Another rally in Salem began at noon. This event, hosted by Causa Oregon and the Oregon School Employees Association, was held on the steps of the state capitol and included Gov. Kate Brown and Rep. Teresa Alonso Leon as speakers.

At least 2 banks along Portland’s Woodstock Boulevard, Chase Bank and Key Bank, were vandalized at some point over the weekend when superglue was applied to ATMs. It is not completely clear if the vandalism is linked to May Day protests, although financial institutions have been May Day targets in the past.

In Seattle, hundreds of people chanting “Stand up, fight back,” hundreds of people marched through downtown Monday to support immigrants and workers on May Day.

Nationally and around the world

In many places, activists are urging people to skip work, school, and shopping to show the importance of immigrants in American communities.

While union members traditionally march on May 1 for workers’ rights in countries around the world, the day has become a rallying point for immigrants in the U.S. since massive demonstrations were held on the date in 2006 against a proposed immigration enforcement bill.

In recent years, immigrant rights protests shrank as groups diverged and shifted their focus on voter registration and lobbying. Larger crowds are expected to return this year as immigrant groups have joined with Muslim organizations, women’s advocates and others in their united opposition to Trump administration policies.

“We have never seen such an outpouring of support since we have since the election of Donald Trump,” said Kica Matos, a spokeswoman for the Fair Immigration Reform Movement.

As Trump approaches his first 100 days, he has aggressively pursued immigration enforcement, including executive orders for a wall along the U.S.-Mexico border and a ban on travelers from six predominantly Muslim countries. The government has arrested thousands of immigrants in the country illegally and threatened to withhold funding from jurisdictions that limit cooperation between local and federal immigration authorities.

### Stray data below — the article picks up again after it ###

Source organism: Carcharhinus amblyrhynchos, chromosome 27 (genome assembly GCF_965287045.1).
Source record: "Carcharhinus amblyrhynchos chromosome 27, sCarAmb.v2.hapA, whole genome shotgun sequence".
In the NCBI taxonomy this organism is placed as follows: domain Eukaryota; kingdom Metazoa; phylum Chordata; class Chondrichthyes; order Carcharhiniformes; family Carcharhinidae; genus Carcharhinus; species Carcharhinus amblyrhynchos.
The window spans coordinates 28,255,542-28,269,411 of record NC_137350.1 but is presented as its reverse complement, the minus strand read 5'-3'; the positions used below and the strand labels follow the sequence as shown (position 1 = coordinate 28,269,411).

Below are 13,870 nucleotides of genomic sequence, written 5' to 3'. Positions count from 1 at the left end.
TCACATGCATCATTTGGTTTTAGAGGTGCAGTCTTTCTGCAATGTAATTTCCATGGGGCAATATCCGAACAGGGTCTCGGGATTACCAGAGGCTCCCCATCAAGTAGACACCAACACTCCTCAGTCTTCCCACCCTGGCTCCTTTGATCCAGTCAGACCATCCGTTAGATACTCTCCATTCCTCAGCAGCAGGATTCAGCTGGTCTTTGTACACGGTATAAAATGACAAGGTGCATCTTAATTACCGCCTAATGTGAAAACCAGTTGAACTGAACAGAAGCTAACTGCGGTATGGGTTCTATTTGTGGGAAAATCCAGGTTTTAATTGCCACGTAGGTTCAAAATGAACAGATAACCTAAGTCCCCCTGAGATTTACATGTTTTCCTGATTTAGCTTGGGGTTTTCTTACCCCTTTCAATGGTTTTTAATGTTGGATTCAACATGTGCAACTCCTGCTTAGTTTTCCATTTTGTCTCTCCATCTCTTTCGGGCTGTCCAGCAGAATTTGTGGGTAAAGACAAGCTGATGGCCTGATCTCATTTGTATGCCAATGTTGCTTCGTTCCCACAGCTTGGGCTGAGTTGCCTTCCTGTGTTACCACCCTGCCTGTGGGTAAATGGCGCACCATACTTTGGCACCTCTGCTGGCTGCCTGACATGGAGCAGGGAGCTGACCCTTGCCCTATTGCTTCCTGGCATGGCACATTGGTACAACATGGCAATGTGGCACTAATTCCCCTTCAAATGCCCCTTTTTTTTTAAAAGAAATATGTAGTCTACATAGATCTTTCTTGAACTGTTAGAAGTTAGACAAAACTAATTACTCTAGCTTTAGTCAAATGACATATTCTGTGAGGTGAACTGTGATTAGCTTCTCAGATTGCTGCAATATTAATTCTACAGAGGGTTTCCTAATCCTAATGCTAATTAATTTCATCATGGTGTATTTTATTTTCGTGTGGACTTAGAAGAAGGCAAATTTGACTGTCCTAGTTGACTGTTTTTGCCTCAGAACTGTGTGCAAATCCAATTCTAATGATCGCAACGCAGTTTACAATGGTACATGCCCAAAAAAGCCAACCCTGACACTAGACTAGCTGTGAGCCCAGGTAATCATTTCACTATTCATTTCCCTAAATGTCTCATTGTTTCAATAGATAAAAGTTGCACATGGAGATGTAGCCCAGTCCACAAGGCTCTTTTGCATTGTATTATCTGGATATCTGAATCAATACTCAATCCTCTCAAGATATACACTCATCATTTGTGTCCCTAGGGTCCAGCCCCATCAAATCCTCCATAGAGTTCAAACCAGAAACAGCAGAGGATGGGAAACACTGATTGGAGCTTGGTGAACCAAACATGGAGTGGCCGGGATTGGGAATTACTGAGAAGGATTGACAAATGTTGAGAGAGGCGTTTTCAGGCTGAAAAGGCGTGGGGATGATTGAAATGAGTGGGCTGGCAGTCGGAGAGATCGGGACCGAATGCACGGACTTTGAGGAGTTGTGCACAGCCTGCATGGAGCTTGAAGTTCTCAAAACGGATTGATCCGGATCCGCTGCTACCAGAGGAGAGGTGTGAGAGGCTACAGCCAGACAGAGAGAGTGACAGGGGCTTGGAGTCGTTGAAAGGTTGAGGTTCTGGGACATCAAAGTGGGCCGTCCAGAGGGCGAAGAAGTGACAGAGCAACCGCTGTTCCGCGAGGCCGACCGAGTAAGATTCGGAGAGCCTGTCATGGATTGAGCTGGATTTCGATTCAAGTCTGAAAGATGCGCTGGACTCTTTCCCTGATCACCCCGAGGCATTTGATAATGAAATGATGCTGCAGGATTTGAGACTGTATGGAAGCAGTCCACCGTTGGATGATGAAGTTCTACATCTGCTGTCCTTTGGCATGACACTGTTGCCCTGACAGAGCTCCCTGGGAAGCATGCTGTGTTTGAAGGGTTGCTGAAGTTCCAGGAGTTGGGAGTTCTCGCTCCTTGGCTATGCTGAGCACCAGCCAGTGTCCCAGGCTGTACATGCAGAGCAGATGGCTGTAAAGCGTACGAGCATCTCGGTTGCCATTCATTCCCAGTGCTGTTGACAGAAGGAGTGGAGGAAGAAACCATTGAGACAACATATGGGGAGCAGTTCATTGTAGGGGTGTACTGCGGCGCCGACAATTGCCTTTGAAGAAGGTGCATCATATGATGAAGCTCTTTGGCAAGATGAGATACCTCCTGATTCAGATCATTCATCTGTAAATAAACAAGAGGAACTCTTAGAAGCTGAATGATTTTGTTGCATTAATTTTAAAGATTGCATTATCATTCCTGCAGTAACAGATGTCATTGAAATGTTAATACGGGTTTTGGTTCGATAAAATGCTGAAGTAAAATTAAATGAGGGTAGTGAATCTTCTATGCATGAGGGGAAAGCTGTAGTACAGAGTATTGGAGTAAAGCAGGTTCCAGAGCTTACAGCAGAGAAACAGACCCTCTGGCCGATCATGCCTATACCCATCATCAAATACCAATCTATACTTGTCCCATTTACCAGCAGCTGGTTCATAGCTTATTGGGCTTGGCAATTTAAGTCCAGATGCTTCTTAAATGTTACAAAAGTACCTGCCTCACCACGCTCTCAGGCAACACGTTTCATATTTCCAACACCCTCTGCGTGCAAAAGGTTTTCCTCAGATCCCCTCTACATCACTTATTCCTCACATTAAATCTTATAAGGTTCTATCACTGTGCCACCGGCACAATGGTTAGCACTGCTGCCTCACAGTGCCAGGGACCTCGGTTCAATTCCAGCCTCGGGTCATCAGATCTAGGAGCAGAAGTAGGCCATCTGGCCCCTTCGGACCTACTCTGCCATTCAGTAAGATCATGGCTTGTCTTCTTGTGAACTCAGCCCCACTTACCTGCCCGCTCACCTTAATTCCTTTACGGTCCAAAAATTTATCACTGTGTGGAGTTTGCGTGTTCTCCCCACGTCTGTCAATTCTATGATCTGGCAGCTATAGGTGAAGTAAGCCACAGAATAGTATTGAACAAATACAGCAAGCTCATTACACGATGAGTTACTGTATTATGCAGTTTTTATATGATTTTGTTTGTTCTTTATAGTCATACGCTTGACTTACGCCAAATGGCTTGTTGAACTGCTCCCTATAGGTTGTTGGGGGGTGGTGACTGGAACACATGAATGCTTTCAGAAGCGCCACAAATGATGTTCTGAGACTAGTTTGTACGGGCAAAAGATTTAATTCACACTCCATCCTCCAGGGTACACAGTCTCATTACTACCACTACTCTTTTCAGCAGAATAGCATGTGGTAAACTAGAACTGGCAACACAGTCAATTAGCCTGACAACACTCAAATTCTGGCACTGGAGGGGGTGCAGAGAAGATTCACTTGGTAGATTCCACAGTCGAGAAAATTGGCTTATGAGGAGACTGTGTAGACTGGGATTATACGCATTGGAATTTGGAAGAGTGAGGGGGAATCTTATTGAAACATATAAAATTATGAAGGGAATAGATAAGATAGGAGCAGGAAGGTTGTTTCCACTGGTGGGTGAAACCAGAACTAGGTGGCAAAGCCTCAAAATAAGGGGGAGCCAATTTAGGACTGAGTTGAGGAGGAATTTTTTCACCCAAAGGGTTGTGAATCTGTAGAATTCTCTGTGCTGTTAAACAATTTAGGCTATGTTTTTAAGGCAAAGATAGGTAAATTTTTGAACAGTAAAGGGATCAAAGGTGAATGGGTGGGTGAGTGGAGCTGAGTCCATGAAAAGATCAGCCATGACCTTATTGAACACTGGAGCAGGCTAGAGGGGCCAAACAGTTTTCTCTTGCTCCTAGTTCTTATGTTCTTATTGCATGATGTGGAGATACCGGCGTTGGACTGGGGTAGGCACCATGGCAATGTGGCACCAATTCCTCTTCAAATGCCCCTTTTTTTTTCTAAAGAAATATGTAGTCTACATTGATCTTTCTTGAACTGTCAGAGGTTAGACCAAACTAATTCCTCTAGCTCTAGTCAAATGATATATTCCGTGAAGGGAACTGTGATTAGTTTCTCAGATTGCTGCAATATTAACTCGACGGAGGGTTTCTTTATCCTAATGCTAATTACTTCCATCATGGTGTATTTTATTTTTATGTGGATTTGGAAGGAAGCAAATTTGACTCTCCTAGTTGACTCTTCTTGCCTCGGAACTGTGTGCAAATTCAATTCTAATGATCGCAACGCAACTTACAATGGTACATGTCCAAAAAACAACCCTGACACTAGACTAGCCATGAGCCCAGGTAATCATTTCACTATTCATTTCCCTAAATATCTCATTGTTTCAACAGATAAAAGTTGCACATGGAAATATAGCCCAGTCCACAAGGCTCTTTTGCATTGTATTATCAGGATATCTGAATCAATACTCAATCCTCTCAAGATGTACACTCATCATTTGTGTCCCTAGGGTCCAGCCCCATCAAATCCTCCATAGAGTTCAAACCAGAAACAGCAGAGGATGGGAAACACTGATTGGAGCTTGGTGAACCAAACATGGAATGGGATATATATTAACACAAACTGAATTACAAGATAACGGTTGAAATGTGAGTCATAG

In response, local leaders have vowed to fight back and civic participation has seen a boost, including February’s “Day Without Immigrants.” The travel ban and sanctuary order were temporarily halted by legal challenges.

In addition to rallies, immigrant rights activists in communities in Indiana, Massachusetts, Texas and elsewhere are calling for strikes to show Americans the demand for immigrant labor and immigrants’ purchasing power.

“On this day, we will not go to work. We will not go to school. We will not buy anything,” said Francisca Santiago, a farmworker from Homestead, Florida.

Immigrant advocates said they hope their message will reach Trump, congressional lawmakers and the public, as well as provide a sense of unity and strength to those opposed to the administration’s policies. In spite of Trump’s avowed crackdown on illegal immigration, many said they hoped a show of strength would help persuade politicians to rethink their plans.

Tom K. Wong, a professor of political science at University of California, San Diego, said the Trump administration’s focus on immigration is generating more support for immigrant rights advocates.

“Every pivot back to the issue of immigration gives the immigrant rights movement another opportunity to make its best pitch to the public,” he said.

The Associated Press contributed to this report.